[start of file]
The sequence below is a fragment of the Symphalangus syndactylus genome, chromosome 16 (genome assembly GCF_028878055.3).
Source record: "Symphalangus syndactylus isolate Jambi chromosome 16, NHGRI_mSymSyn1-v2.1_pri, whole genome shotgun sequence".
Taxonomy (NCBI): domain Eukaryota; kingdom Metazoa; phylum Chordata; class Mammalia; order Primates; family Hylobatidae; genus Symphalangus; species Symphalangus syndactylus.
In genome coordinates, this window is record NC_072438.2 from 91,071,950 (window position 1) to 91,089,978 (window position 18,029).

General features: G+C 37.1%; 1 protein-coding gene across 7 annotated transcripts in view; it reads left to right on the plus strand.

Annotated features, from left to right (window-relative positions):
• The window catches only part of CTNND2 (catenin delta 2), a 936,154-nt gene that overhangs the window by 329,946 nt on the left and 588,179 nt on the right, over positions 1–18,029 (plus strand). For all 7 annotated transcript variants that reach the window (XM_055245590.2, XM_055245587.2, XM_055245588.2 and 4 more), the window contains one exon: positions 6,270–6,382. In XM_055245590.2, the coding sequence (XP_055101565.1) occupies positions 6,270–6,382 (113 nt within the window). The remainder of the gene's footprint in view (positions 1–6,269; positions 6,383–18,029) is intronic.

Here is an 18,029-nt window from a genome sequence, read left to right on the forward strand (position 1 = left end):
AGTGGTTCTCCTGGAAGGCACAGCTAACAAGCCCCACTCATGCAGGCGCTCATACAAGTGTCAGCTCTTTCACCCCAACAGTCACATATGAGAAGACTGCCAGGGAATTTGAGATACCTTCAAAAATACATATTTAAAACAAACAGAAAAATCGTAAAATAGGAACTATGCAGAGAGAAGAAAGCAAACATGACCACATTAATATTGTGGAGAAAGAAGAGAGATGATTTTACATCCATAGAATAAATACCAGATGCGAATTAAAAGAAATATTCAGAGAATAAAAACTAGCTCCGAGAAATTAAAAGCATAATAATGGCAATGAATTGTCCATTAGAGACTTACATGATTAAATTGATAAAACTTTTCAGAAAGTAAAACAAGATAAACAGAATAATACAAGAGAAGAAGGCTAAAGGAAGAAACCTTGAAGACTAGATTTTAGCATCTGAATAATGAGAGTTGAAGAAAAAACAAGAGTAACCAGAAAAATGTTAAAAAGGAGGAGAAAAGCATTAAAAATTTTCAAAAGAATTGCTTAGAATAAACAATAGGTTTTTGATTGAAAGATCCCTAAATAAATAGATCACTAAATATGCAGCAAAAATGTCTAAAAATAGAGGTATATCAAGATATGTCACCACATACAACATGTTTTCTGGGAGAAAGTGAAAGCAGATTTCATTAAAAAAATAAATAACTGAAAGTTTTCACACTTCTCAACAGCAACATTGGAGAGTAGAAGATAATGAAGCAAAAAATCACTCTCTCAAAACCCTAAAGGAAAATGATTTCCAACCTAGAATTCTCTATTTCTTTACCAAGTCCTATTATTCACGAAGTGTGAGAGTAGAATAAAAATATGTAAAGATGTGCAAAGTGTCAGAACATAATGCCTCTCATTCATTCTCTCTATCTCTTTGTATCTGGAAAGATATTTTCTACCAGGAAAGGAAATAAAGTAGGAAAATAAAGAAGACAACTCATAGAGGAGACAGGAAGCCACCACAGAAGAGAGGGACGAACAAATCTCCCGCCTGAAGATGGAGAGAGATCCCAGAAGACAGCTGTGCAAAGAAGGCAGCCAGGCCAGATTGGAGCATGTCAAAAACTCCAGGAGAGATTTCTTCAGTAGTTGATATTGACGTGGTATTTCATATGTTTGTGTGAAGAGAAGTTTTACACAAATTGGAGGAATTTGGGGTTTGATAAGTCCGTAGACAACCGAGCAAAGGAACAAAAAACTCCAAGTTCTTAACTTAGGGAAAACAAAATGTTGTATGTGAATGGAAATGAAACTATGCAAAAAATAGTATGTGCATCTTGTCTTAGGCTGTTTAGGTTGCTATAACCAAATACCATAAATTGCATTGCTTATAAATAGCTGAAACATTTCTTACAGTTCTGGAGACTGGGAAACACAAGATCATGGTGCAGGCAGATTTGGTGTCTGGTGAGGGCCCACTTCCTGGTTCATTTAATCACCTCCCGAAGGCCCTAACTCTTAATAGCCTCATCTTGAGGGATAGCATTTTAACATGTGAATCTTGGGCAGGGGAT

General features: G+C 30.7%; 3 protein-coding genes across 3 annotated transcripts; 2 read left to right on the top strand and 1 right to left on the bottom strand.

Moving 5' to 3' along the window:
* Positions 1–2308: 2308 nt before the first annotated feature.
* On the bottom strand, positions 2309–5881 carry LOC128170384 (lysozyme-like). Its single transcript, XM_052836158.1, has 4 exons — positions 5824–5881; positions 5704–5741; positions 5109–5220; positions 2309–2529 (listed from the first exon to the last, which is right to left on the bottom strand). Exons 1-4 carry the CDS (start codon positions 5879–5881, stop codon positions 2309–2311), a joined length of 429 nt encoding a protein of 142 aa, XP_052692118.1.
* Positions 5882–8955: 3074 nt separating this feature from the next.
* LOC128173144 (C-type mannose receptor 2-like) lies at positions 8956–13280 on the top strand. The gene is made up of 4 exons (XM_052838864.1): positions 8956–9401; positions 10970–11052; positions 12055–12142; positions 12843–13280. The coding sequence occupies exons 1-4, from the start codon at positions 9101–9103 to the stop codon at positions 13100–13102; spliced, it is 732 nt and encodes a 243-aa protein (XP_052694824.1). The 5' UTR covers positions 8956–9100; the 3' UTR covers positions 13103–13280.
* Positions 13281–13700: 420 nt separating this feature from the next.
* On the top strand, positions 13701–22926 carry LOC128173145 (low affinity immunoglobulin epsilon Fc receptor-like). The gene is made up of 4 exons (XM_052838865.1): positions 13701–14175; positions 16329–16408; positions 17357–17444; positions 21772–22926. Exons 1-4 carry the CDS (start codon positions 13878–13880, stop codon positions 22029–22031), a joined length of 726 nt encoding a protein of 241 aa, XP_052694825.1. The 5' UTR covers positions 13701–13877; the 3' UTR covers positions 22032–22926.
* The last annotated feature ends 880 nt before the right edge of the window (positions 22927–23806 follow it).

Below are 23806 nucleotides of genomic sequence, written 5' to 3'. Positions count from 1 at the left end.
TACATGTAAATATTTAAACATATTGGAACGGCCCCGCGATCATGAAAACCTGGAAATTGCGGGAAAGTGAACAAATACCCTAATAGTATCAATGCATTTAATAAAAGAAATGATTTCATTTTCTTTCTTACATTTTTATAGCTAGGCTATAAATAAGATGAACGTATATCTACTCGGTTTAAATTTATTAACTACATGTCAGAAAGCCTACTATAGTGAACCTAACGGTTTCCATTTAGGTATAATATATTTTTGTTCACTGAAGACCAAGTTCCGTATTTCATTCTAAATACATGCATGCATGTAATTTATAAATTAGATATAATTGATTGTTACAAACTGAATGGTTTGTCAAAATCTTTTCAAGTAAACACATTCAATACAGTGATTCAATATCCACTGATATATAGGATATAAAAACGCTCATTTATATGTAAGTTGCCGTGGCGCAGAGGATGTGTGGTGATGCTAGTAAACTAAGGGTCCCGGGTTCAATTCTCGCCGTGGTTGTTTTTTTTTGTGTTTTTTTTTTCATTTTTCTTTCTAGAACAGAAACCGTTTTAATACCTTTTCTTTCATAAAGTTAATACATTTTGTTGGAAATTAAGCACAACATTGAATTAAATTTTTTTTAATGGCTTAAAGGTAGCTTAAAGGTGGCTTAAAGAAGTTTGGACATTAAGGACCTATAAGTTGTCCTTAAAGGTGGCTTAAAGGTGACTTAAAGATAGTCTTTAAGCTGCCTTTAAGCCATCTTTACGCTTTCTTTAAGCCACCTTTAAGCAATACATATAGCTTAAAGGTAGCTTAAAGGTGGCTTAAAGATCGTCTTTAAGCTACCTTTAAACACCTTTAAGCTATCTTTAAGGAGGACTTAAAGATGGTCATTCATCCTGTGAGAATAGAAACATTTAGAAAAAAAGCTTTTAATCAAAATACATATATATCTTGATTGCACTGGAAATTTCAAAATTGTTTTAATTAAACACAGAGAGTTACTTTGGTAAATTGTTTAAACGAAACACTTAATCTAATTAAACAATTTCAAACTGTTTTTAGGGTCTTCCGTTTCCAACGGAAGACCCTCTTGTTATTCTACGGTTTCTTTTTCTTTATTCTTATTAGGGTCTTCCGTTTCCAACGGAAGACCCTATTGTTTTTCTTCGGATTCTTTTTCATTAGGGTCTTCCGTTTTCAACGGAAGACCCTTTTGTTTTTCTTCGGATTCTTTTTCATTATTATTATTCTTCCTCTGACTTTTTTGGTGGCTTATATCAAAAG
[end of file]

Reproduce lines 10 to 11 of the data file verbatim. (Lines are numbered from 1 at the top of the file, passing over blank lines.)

General features: G+C 30.7%; 3 protein-coding genes across 3 annotated transcripts; 2 read left to right on the top strand and 1 right to left on the bottom strand.

Moving 5' to 3' along the window: